Trial and Error
There are literally an infinite number of ways that any writer can begin a piece of work. I wrote and deleted seven introductory paragraphs to this one alone, before I even zeroed in on a topic. There's a lot of trial and error involved, unless you have a direct plan of action in mind, or have all of a sudden been gripped by the Muse and a freak Catcher In The Rye erupts from your fingers. We aren't all that lucky, so we invariably end up struggling through drafts, preliminaries, outlines, and many crumpled balls of paper before the creation process finally births a product. That being said, I'll stop myself short in drawing out this metaphor needlessly by stating that I believe life functions in much the same way. It's a simple statement, one which bears some explanation, as it has a large capacity for erroneous interpretation.
There is a definite plan of action involved in my attempts to navigate life; it isn't just a toss of the dice, which statements like "trial and error" tend to conjure in the mind of a reader. However, I think that learning is contingent upon the depth of experience had by the individual making the attempt to grasp the world around him and his place within it. You can theorize and prophesy, philosophize and argue, but you'll never know for certain if your plan is a good one until you try it out in reality. Experience is the greatest teacher, say the sages. Buried in this still simpler statement is a remarkably interesting technique for navigating life: you think of an idea in the present, test it out in the world, and based on its success or failure within the framework of life, you are guided by this experience through into future decisions/experiences. What is also interesting about this all this structuralization, inference and adaptive refinement is that not all of our choices pan out with immediate results, a consequence of reality which can get us into deep shit sometimes, since personal judgment isn't always as reliable as experience.
Sometimes though, you welcome that shit for the lessons it can teach you. Sometimes, nothing teaches the rightness of a path like being drowned under one's own stupidity in taking a wrong one. Take addiction for example: as a behaviour or mentality, it really isn't a pretty thing, and when you're sacrificing something of yourself - be it money, time, virginity, integrity - for a fix, it takes a long time for hindsight to catch up with you and slap you back into reality. I hear tell that there's a lot of interesting scenery in the scope of addictions, but the time wasted in getting to your goal (which for most seems to be some sort of ephemeral "wisdom") isn't always an acceptable tradeoff. Time becomes one perpetual present where all that matters is the hit, right now. Someone told me once that it amounts to taking a long road to a short destination; amusingly enough, it took me a long time to understand the wisdom of that rather short statement. However, that seems to be par for the course with most everything in life, now doesn't it?
Our society does a lot to peddle its insipid junk on us all, day in and day out. It sells lifestyles rooted in the right-now, with no mention made of consequences in the long-term. You'd think we would want to be more responsible with our behaviours and actions, what with being the "highest evolved species" in this "best of all possible worlds" and all, but it seems that all we want to do is consume plentiful and myriad distractions in order to drown out the oppressive meaninglessness of reality, which offers no solutions or answers for life's hard questions to anyone, - hell, it doesn't even offer the question any longer - merely the choice of consumption of its products, or death by withdrawl and attrition from the societal "teat". Most people don't ever seem to mature beyond their high school mentalities, so they remain easily swayed by the path of least resistance and whatever allows them an easy out with their ego intact. I've been out of high school for quite a few years now, but no one that I grew up with or have met since then seems to have mentally escaped that atmosphere of snobbish cliquedom and social stratification that castrated any potential usefulness high school or the illusory "higher education" we've all been told about might have had. You people want me to put faith in a sensible and sane future for the world onto the shoulders of the twenty-five year old peons who still preside over the deepfryers at Burger King and carve out a living at Barnes and Noble, silently cursing the fate which led them to the whoredom of selling the Da Vinci Code? Are you kidding? All these people will ever be suited for is consumption and selfishness, and I see nothing that will change their behaviour short of a cataclysmic nuclear war which will finally bring an end to their perpetual pressing of reality's "snooze" button.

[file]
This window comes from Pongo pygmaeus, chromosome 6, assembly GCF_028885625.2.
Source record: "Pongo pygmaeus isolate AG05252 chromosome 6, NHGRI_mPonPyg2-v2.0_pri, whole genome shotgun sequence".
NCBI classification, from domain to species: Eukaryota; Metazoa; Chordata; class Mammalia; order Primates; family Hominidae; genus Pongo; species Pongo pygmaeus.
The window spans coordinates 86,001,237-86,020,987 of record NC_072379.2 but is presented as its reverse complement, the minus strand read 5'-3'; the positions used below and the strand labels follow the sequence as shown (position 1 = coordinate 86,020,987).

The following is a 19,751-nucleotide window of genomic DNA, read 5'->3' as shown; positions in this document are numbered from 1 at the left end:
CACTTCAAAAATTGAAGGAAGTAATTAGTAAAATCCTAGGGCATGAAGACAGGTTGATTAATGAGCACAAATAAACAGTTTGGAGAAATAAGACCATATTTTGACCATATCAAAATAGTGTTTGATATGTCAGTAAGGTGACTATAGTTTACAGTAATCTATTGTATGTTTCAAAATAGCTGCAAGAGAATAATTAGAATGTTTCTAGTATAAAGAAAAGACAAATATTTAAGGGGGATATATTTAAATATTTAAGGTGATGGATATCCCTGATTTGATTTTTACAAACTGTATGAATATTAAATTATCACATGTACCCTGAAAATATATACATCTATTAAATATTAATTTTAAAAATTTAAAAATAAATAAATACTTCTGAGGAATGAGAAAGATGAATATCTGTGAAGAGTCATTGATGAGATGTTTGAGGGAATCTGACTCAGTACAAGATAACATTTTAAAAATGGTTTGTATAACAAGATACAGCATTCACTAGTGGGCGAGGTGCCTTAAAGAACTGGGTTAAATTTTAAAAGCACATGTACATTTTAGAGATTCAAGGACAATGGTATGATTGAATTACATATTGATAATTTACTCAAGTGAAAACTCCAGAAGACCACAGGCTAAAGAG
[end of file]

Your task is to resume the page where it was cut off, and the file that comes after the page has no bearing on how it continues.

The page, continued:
Not only that, but they're completely addicted to these arbitrary solipsistic little worlds of theirs, full of drama, excess and exaggerations of themselves. The distractions offered to us all are many indeed - hey, we have to fend off the boredom somehow, right? - and our addiction to them can be very subtle, in the case of entertainment, or quite visible, in the case of alcohol/drug addiction. It doesn't help things that something like alcohol is so heavily endorsed by public opinion, who think it greases the wheels of social awkwardness, or that it's so mythologized by figures like Hemingway. When you think about his situation, it doesn't really make me trust that his writings are any grander for all his substance abuse, merely that he needed some sort of crutch to get him there; it reminds me of the point at which this column began - uncertainty of direction. From my current perspective of life, I couldn't care less whether people take drugs for reasons of self-oblivion, distraction, wisdom-chasing or otherwise, but I also realize that it isn't helping them do anything they couldn't have done better without it, despite whatever logic they use to delude themselves to the contrary.